Volume 19 Issue 51 | May 4 -10, 2007

Under Cover

Formal sailing
A dapper former Battery Park City resident who also happens to be a four-time winner of America’s Cup, Dennis Conner, wore a black tie, tux and shiny boat shoes (scuffed would have been so uncouth) at the Manhattan Sailing Foundation’s annual Sailor’s Ball at the Down Town Association landmark building Friday night.

Conner told the formal dinner crowd that he and his crew were out in the rain in Stamford, Conn. that morning getting two Formula-1 racing boats ready. It reminded him of the Downtown sailing group’s hearty spirit. “You’re real sailors,” the champion skipper told them. “If not, you’d either change sports or you’d move to California.”

Conner lives in San Diego. He told UnderCover that his wife insisted on moving out of B.P.C. after the 1993 World Trade Center bombing, when they were separated for several hours during the frenzy.

On Sunday, Conner brought the boats to B.P.C.’s North Cove, which Conner’s firm runs with his partners and former neighbors, commodore Michael Fortenbaugh and architect Jordan Gruzen.

Jim Cavanaugh, the president and C.E.O. of the Battery Park City Authority, which tapped the trio for the marina, was also honored at the event along with Conner.

Fortenbaugh’s Manhattan Sailing Club, which started at the South St. Seaport on May 7, 1987 and moved to North Cove in 1994, was also celebrating its 20th anniversary. The club is four days older than Downtown Express, which marks two decades Downtown next week.

Bad atmosphere
Mayor Mike Bloomberg may be in the process of greening up New York City’s act, but the annual Air Quality Report from the American Lung Association shows that the city still has a long way to go before residents will be able to breath easy.

The city received a failing air quality grade for the amount of harmful particulates in the atmosphere. It also made the dubious Top 25 Most Polluted Cities list in several categories. Manhattan snagged an additional honor, becoming the only New York State county to make the list of counties most affected by long-term particle pollution.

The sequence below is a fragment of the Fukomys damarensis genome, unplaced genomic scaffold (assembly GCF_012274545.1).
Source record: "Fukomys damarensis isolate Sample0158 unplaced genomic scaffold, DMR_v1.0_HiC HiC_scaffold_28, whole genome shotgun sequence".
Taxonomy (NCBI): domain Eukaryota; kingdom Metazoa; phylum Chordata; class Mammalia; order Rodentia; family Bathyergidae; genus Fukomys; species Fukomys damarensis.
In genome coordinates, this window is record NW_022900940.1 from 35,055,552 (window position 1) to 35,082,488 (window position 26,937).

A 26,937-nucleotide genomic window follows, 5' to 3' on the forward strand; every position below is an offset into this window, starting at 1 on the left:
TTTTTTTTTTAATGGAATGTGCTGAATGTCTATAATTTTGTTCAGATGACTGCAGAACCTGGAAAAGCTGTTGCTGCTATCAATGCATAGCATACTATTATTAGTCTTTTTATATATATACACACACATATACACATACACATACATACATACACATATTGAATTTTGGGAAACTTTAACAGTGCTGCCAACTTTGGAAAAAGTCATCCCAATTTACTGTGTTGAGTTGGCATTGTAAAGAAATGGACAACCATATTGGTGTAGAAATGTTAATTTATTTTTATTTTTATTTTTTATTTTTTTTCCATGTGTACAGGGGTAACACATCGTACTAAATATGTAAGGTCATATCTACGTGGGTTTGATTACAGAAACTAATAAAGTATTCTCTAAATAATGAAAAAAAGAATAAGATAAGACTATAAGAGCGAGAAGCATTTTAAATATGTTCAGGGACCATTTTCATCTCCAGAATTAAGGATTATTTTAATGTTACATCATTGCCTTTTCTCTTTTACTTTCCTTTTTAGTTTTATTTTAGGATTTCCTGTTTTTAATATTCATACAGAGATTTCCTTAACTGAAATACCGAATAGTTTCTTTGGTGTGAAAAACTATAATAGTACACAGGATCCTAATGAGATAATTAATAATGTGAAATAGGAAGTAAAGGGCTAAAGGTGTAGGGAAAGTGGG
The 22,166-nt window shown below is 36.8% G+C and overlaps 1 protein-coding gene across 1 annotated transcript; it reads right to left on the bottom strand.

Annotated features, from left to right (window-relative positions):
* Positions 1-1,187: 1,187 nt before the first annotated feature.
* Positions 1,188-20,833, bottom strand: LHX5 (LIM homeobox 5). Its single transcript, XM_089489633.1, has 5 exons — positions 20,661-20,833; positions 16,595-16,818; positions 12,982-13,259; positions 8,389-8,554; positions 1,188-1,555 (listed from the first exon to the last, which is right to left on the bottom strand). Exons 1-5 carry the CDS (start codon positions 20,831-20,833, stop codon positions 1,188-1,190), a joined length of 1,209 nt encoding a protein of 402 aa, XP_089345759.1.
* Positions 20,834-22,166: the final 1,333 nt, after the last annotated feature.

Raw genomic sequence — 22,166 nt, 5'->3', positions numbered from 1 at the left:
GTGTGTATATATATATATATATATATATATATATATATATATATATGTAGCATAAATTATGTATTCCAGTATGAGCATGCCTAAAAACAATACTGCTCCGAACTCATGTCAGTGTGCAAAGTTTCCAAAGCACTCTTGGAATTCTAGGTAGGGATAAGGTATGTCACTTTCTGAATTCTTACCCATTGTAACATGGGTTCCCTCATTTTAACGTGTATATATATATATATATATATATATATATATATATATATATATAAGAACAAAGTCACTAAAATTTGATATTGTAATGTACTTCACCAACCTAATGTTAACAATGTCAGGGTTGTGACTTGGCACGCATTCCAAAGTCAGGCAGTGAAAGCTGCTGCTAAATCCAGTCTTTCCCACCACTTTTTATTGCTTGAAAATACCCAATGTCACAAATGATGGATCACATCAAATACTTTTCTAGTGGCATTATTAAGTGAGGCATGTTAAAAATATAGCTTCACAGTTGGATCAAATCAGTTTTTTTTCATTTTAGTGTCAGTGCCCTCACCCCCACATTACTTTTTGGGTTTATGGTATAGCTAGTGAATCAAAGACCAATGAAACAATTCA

Chiding Chase
A local labor union is taking its fight against JP Morgan Chase to the Internet. Local 32BJ of S.E.I.U., which represents commercial security workers and window washers, wants the banking corporation to hire security contractors who give their workers better wages and benefits.

That primary goal, however, hasn’t stopped Local 32BJ from striking out at Chase in any way they can. The union joined with Downtown residents in protesting Chase’s proposal to build cantilevered trading floors in World Trade Center Tower 5. The cantilever would cast deep shadows over a planned public park next door.

Now the union is reaching out to consumers with an attack on Chase bank’s privacy practices. In a YouTube video, the group catches several Manhattan Chase branches leaving sensitive bank documents — including customers’ names, bank account numbers, social security numbers and passwords — unguarded and unshredded in curbside trash bags.

Crystal Ball
In case anyone thinks “hindsight is always 20-20” after reading Tom Goodkind’s letter to the editor this week blasting the Hudson River Park Trust for demolishing the Tribeca piers without the money to rebuild the recreation areas, bear in mind that a prescient Goodkind wrote us in Aug. 2005 to mock the Trust’s stated plan for “spontaneity” on Pier 25. “What is likely to occur is that the $70 million will disappear, and so will our Pier 25 and Pier 26 ‘informality and spontaneity,’” he wrote then.

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